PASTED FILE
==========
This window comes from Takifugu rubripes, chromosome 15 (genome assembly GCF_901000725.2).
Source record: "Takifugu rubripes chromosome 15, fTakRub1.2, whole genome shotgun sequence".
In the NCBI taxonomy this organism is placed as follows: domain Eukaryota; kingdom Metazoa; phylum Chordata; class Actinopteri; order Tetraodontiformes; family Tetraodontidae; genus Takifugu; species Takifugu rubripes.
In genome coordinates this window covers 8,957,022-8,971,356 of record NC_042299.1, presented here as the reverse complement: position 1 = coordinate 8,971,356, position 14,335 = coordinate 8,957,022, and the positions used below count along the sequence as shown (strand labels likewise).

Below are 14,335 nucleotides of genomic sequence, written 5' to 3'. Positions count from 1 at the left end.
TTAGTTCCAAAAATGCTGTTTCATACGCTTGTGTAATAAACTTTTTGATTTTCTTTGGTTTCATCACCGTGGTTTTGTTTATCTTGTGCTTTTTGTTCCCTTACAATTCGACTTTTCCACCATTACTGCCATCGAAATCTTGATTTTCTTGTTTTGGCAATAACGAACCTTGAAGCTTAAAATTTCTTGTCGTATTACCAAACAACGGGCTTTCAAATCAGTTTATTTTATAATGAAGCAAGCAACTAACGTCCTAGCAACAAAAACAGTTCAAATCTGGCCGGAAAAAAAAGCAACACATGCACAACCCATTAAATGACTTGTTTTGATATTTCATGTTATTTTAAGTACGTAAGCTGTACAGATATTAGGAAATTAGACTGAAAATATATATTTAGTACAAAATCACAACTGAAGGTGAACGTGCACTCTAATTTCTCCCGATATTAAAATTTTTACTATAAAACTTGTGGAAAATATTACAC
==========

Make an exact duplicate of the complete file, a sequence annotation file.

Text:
This window comes from Takifugu rubripes, chromosome 15 (genome assembly GCF_901000725.2).
Source record: "Takifugu rubripes chromosome 15, fTakRub1.2, whole genome shotgun sequence".
In the NCBI taxonomy this organism is placed as follows: domain Eukaryota; kingdom Metazoa; phylum Chordata; class Actinopteri; order Tetraodontiformes; family Tetraodontidae; genus Takifugu; species Takifugu rubripes.
In genome coordinates this window covers 8,957,022-8,971,356 of record NC_042299.1, presented here as the reverse complement: position 1 = coordinate 8,971,356, position 14,335 = coordinate 8,957,022, and the positions used below count along the sequence as shown (strand labels likewise).

Below are 14,335 nucleotides of genomic sequence, written 5' to 3'. Positions count from 1 at the left end.
TTAGTTCCAAAAATGCTGTTTCATACGCTTGTGTAATAAACTTTTTGATTTTCTTTGGTTTCATCACCGTGGTTTTGTTTATCTTGTGCTTTTTGTTCCCTTACAATTCGACTTTTCCACCATTACTGCCATCGAAATCTTGATTTTCTTGTTTTGGCAATAACGAACCTTGAAGCTTAAAATTTCTTGTCGTATTACCAAACAACGGGCTTTCAAATCAGTTTATTTTATAATGAAGCAAGCAACTAACGTCCTAGCAACAAAAACAGTTCAAATCTGGCCGGAAAAAAAAGCAACACATGCACAACCCATTAAATGACTTGTTTTGATATTTCATGTTATTTTAAGTACGTAAGCTGTACAGATATTAGGAAATTAGACTGAAAATATATATTTAGTACAAAATCACAACTGAAGGTGAACGTGCACTCTAATTTCTCCCGATATTAAAATTTTTACTATAAAACTTGTGGAAAATATTACAC